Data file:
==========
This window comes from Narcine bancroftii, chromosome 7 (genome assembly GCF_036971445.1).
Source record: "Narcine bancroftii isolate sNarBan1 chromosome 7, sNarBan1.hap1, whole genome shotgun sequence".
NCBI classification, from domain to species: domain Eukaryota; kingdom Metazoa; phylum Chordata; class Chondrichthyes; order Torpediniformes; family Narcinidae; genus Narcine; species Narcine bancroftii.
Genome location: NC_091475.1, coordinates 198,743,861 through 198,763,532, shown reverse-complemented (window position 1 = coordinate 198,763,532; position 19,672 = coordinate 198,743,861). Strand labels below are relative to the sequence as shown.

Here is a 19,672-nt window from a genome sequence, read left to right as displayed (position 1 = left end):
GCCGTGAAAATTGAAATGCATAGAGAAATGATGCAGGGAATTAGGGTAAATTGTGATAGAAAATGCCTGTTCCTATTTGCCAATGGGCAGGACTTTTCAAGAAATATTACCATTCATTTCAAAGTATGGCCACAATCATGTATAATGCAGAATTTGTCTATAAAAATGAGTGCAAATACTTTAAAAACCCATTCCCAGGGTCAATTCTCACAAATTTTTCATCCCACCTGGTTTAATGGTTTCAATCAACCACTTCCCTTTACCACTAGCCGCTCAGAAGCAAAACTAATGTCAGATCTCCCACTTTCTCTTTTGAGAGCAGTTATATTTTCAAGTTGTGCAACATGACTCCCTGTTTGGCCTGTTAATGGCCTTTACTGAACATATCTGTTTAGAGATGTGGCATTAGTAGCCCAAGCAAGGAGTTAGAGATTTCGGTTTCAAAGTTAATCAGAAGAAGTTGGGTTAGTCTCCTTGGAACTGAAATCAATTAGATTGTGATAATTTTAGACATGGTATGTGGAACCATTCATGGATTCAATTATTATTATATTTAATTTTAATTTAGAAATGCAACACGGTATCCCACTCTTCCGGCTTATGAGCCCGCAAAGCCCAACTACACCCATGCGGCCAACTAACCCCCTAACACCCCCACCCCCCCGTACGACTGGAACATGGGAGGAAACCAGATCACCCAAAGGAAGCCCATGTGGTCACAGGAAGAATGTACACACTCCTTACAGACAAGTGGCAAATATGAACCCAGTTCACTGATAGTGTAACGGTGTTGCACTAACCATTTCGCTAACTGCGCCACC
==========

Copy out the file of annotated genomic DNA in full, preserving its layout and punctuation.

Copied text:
This window comes from Narcine bancroftii, chromosome 7 (genome assembly GCF_036971445.1).
Source record: "Narcine bancroftii isolate sNarBan1 chromosome 7, sNarBan1.hap1, whole genome shotgun sequence".
NCBI classification, from domain to species: domain Eukaryota; kingdom Metazoa; phylum Chordata; class Chondrichthyes; order Torpediniformes; family Narcinidae; genus Narcine; species Narcine bancroftii.
Genome location: NC_091475.1, coordinates 198,743,861 through 198,763,532, shown reverse-complemented (window position 1 = coordinate 198,763,532; position 19,672 = coordinate 198,743,861). Strand labels below are relative to the sequence as shown.

Here is a 19,672-nt window from a genome sequence, read left to right as displayed (position 1 = left end):
GCCGTGAAAATTGAAATGCATAGAGAAATGATGCAGGGAATTAGGGTAAATTGTGATAGAAAATGCCTGTTCCTATTTGCCAATGGGCAGGACTTTTCAAGAAATATTACCATTCATTTCAAAGTATGGCCACAATCATGTATAATGCAGAATTTGTCTATAAAAATGAGTGCAAATACTTTAAAAACCCATTCCCAGGGTCAATTCTCACAAATTTTTCATCCCACCTGGTTTAATGGTTTCAATCAACCACTTCCCTTTACCACTAGCCGCTCAGAAGCAAAACTAATGTCAGATCTCCCACTTTCTCTTTTGAGAGCAGTTATATTTTCAAGTTGTGCAACATGACTCCCTGTTTGGCCTGTTAATGGCCTTTACTGAACATATCTGTTTAGAGATGTGGCATTAGTAGCCCAAGCAAGGAGTTAGAGATTTCGGTTTCAAAGTTAATCAGAAGAAGTTGGGTTAGTCTCCTTGGAACTGAAATCAATTAGATTGTGATAATTTTAGACATGGTATGTGGAACCATTCATGGATTCAATTATTATTATATTTAATTTTAATTTAGAAATGCAACACGGTATCCCACTCTTCCGGCTTATGAGCCCGCAAAGCCCAACTACACCCATGCGGCCAACTAACCCCCTAACACCCCCACCCCCCCGTACGACTGGAACATGGGAGGAAACCAGATCACCCAAAGGAAGCCCATGTGGTCACAGGAAGAATGTACACACTCCTTACAGACAAGTGGCAAATATGAACCCAGTTCACTGATAGTGTAACGGTGTTGCACTAACCATTTCGCTAACTGCGCCACC